Dealer groups in Germany and the Nordic countries are starting to adopt the same centralized U.S. model that has helped make large auto retailers in the UK so resilient to downturns, according to data from UK-based auto retail analyst ICDP.
The research firm's ranking of Europe’s top 50 dealer groups based on 2014 revenue has UK-based retail bodies ahead of rivals in continental Europe, with six UK dealer groups earning a place in the top 10. The list is topped by Pendragon, followed by Sytner, which moved ahead of Swiss-based Emil Frey. Sytner is owned by U.S-based Penske Automotive Group.
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European dealers are mostly small-scale, family-owned enterprises, ICDP Managing Director Steve Young told Automotive News Europe. Even some bigger groups operating outside the UK have traditionally had a more hands-off management style, but weak vehicle sales in Europe from 2009 to 2013 forced dealer groups -- particularly those operating in Germany, Sweden and Norway -- to make changes.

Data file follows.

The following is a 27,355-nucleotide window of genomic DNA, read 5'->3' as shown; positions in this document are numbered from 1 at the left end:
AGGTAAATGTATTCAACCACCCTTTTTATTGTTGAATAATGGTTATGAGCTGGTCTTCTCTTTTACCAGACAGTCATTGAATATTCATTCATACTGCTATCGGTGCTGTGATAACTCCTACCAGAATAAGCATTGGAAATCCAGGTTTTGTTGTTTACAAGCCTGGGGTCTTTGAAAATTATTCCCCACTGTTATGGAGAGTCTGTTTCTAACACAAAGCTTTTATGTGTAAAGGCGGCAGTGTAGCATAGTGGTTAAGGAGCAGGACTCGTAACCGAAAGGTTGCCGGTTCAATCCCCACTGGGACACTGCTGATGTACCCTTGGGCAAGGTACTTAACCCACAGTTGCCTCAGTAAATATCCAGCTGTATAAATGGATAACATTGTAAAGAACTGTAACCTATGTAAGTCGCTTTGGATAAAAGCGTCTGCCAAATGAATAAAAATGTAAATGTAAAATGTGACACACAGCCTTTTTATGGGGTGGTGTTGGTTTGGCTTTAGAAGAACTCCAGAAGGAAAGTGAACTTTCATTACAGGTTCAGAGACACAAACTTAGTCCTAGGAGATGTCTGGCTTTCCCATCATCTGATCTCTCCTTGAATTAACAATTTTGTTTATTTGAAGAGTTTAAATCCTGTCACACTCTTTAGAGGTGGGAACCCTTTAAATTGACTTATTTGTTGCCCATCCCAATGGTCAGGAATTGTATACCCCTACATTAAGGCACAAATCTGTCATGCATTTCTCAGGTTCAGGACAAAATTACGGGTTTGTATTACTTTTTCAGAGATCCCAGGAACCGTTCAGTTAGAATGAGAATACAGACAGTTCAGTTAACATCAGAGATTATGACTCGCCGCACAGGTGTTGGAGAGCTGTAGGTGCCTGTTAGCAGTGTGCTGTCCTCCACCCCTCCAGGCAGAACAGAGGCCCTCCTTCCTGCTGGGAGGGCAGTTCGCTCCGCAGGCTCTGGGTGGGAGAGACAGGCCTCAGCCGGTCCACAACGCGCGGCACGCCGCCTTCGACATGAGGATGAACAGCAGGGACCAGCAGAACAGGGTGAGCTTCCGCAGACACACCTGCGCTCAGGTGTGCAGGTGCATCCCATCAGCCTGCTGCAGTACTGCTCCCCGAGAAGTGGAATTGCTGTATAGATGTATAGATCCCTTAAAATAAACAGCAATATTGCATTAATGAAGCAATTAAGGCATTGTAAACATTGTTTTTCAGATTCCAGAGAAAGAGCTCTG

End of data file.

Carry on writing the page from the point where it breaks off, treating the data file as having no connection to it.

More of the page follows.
"Activity in those markets is bringing them toward the UK/U.S. dealer group model with centralization of functions, rather than a pure holding company structure as was the case only five years ago," Young said.
Young cited 12th-place Swedish group Bilia, which is expanding in Norway, and No. 15 AVAG Holding of Germany as examples of dealers that are adapting their businesses to the changing market. The reasons for centralizing operations were for economies of scale and to better apply increasingly tough manufacturing standards. "For example, contact centers. To run that over extended hours at a dealership level is impossibly expensive," Young said.
The big movers up the chart have jumped places through acquisitions as smaller dealers decided to sell. In Germany, Senger climbed five places to reach No. 33 and Jacobs Gruppe rose 14 places to No. 43.